Dogs No Dogs
Views · Wildflowers
Please be aware of rapidly changing weather. Flash flooding is a serious risk and can occur even if it's not raining in your immediate vicinity.
While visiting National Parks can be an eye-opening experience, it is often difficult to find solitude. However, on this faint trail, there is plenty of solitude to go around, in addition to stellar views of a changing desert landscape.
While the elevation of this trail is mellow, the soft sand makes for slow hiking for most of the way. Starting out from the trailhead, the trail is flat, and lined with desert grasses and wildflowers. This first portion is quite scenic, and even those who only want to dabble in desert navigation will enjoy the first few miles. Stopping at the Stubbe Spring itself is a great destination, and the lush valley that surrounds the spring is a verdant surprise. Many will turn back here, but continuing on the rest of the loop is a great way to continue your desert journey.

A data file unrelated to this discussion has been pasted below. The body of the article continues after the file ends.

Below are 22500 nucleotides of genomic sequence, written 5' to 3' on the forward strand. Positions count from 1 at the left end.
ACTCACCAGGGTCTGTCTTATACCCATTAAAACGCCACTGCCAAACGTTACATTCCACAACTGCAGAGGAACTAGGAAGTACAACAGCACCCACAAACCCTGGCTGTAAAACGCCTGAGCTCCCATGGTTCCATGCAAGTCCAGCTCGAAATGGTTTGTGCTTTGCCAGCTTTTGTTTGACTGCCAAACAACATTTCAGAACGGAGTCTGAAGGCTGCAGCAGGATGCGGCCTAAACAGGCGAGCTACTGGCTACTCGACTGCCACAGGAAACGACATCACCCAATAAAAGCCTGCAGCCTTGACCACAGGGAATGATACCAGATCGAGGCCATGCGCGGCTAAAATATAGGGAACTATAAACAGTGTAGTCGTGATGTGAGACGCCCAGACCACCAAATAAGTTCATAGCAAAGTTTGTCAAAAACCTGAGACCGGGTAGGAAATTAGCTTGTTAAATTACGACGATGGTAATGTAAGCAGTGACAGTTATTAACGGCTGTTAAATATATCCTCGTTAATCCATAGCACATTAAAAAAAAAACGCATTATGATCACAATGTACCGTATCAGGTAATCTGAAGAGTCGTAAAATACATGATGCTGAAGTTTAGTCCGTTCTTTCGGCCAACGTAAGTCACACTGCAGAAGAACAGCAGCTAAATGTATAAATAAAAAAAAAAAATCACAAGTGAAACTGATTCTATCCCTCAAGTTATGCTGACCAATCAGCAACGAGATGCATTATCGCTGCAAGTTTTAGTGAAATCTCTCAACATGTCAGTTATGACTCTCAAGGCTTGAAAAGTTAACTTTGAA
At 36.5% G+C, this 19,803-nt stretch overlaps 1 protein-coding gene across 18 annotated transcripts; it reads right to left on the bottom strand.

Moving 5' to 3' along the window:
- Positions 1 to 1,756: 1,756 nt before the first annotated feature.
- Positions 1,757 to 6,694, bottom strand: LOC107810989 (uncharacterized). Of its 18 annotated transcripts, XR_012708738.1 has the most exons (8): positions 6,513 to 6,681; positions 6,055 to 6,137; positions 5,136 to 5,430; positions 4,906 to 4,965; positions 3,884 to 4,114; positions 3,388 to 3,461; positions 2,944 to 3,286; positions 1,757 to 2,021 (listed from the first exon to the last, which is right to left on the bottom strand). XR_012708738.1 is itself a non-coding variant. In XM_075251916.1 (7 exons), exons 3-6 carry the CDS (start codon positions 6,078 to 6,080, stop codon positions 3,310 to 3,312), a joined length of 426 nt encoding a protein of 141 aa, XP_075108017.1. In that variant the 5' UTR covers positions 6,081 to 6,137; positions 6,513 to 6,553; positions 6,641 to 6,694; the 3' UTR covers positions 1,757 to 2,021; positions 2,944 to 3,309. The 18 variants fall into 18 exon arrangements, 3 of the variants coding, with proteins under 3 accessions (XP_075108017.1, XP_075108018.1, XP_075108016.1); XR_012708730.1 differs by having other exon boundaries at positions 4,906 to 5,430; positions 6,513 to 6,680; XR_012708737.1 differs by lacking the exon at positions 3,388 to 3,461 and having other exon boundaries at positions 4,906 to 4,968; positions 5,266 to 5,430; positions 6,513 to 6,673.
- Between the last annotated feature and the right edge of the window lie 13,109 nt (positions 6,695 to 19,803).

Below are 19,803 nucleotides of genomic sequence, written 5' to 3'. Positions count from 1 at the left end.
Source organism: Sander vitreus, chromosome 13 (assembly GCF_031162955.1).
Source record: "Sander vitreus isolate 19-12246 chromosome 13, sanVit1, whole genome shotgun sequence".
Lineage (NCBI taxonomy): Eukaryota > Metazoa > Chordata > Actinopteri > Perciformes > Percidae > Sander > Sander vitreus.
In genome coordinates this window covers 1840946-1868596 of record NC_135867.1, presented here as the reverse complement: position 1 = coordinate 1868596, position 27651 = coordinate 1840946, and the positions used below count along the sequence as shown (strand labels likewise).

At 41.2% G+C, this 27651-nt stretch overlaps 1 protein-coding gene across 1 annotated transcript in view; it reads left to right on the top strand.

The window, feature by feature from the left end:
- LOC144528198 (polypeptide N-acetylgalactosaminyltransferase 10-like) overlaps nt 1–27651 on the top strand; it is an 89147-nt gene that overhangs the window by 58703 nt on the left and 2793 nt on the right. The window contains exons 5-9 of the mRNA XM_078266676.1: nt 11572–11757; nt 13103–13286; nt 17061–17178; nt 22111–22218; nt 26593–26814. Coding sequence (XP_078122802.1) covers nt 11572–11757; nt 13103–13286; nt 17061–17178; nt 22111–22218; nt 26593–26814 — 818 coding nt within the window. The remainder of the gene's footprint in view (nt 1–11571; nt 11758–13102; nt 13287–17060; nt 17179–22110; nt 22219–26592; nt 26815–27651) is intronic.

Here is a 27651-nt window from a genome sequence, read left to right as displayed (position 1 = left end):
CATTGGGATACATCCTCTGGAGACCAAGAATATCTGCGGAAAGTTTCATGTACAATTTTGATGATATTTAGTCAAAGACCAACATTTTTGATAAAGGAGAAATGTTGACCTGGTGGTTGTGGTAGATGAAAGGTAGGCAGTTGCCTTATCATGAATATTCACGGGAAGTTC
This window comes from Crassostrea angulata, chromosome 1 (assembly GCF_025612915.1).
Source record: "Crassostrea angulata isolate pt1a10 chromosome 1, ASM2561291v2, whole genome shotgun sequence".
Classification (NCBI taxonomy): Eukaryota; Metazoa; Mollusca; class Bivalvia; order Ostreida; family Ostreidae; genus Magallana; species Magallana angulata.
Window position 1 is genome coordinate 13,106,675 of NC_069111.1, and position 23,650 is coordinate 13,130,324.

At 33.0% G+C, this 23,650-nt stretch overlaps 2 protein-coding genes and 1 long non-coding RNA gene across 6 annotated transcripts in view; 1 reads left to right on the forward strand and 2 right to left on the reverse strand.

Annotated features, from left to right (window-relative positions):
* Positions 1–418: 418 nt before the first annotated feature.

As you continue, you'll leave the sandy flats behind and will begin climbing into a few small foothills. The going will be a bit steeper, but grades remain manageable through the duration of the trail. After a wash crossing, the trail will mellow into rolling hills. From here out, the vegetation is less grassy than it is dominated by by pinyons and junipers. After ascending to a high point just past 4 miles, the rest of the hike is a slight drop back to the road, where it is an easy hike back to your car.
Flora & Fauna
Joshua trees, wildflowers, desert grasses, and finally Pinyon pines and juniper can all be observed on this route.
Shared By: Trail Master